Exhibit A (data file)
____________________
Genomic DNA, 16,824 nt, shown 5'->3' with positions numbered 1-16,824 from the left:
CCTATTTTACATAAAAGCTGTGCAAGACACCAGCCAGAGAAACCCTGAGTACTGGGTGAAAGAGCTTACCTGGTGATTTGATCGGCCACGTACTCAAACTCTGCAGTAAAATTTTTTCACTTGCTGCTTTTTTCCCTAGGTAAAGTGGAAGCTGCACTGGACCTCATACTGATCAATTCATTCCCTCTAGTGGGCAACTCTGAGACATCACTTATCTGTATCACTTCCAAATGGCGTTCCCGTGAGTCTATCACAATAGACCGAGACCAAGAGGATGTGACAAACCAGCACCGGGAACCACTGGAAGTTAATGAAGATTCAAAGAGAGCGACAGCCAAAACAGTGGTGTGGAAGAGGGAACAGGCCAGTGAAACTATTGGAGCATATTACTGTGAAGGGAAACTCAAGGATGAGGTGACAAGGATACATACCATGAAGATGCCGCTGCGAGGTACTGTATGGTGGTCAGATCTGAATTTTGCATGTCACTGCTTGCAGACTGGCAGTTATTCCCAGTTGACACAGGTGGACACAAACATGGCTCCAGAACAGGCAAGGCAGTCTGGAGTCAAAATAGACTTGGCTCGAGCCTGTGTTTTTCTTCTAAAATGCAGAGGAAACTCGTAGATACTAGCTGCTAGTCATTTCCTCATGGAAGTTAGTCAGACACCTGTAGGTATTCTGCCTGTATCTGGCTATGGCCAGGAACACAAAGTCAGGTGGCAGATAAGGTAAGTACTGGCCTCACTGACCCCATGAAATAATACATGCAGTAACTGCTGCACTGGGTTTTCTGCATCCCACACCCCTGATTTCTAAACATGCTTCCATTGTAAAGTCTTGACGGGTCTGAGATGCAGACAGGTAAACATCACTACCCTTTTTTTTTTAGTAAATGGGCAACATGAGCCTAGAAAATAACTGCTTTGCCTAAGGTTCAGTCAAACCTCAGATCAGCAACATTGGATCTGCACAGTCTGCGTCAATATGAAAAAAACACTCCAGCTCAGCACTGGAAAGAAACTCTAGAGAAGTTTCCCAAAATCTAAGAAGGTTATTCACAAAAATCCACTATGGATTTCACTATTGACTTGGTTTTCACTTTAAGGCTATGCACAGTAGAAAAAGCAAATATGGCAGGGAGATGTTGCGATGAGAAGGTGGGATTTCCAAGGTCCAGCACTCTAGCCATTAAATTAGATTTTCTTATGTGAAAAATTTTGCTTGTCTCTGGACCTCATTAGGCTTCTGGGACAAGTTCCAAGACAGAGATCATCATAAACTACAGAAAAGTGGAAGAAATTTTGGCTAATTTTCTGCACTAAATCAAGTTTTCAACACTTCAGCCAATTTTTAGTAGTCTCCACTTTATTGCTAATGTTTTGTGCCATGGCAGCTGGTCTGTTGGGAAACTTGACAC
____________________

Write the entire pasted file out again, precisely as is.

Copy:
Genomic DNA, 16,824 nt, shown 5'->3' with positions numbered 1-16,824 from the left:
CCTATTTTACATAAAAGCTGTGCAAGACACCAGCCAGAGAAACCCTGAGTACTGGGTGAAAGAGCTTACCTGGTGATTTGATCGGCCACGTACTCAAACTCTGCAGTAAAATTTTTTCACTTGCTGCTTTTTTCCCTAGGTAAAGTGGAAGCTGCACTGGACCTCATACTGATCAATTCATTCCCTCTAGTGGGCAACTCTGAGACATCACTTATCTGTATCACTTCCAAATGGCGTTCCCGTGAGTCTATCACAATAGACCGAGACCAAGAGGATGTGACAAACCAGCACCGGGAACCACTGGAAGTTAATGAAGATTCAAAGAGAGCGACAGCCAAAACAGTGGTGTGGAAGAGGGAACAGGCCAGTGAAACTATTGGAGCATATTACTGTGAAGGGAAACTCAAGGATGAGGTGACAAGGATACATACCATGAAGATGCCGCTGCGAGGTACTGTATGGTGGTCAGATCTGAATTTTGCATGTCACTGCTTGCAGACTGGCAGTTATTCCCAGTTGACACAGGTGGACACAAACATGGCTCCAGAACAGGCAAGGCAGTCTGGAGTCAAAATAGACTTGGCTCGAGCCTGTGTTTTTCTTCTAAAATGCAGAGGAAACTCGTAGATACTAGCTGCTAGTCATTTCCTCATGGAAGTTAGTCAGACACCTGTAGGTATTCTGCCTGTATCTGGCTATGGCCAGGAACACAAAGTCAGGTGGCAGATAAGGTAAGTACTGGCCTCACTGACCCCATGAAATAATACATGCAGTAACTGCTGCACTGGGTTTTCTGCATCCCACACCCCTGATTTCTAAACATGCTTCCATTGTAAAGTCTTGACGGGTCTGAGATGCAGACAGGTAAACATCACTACCCTTTTTTTTTTAGTAAATGGGCAACATGAGCCTAGAAAATAACTGCTTTGCCTAAGGTTCAGTCAAACCTCAGATCAGCAACATTGGATCTGCACAGTCTGCGTCAATATGAAAAAAACACTCCAGCTCAGCACTGGAAAGAAACTCTAGAGAAGTTTCCCAAAATCTAAGAAGGTTATTCACAAAAATCCACTATGGATTTCACTATTGACTTGGTTTTCACTTTAAGGCTATGCACAGTAGAAAAAGCAAATATGGCAGGGAGATGTTGCGATGAGAAGGTGGGATTTCCAAGGTCCAGCACTCTAGCCATTAAATTAGATTTTCTTATGTGAAAAATTTTGCTTGTCTCTGGACCTCATTAGGCTTCTGGGACAAGTTCCAAGACAGAGATCATCATAAACTACAGAAAAGTGGAAGAAATTTTGGCTAATTTTCTGCACTAAATCAAGTTTTCAACACTTCAGCCAATTTTTAGTAGTCTCCACTTTATTGCTAATGTTTTGTGCCATGGCAGCTGGTCTGTTGGGAAACTTGACAC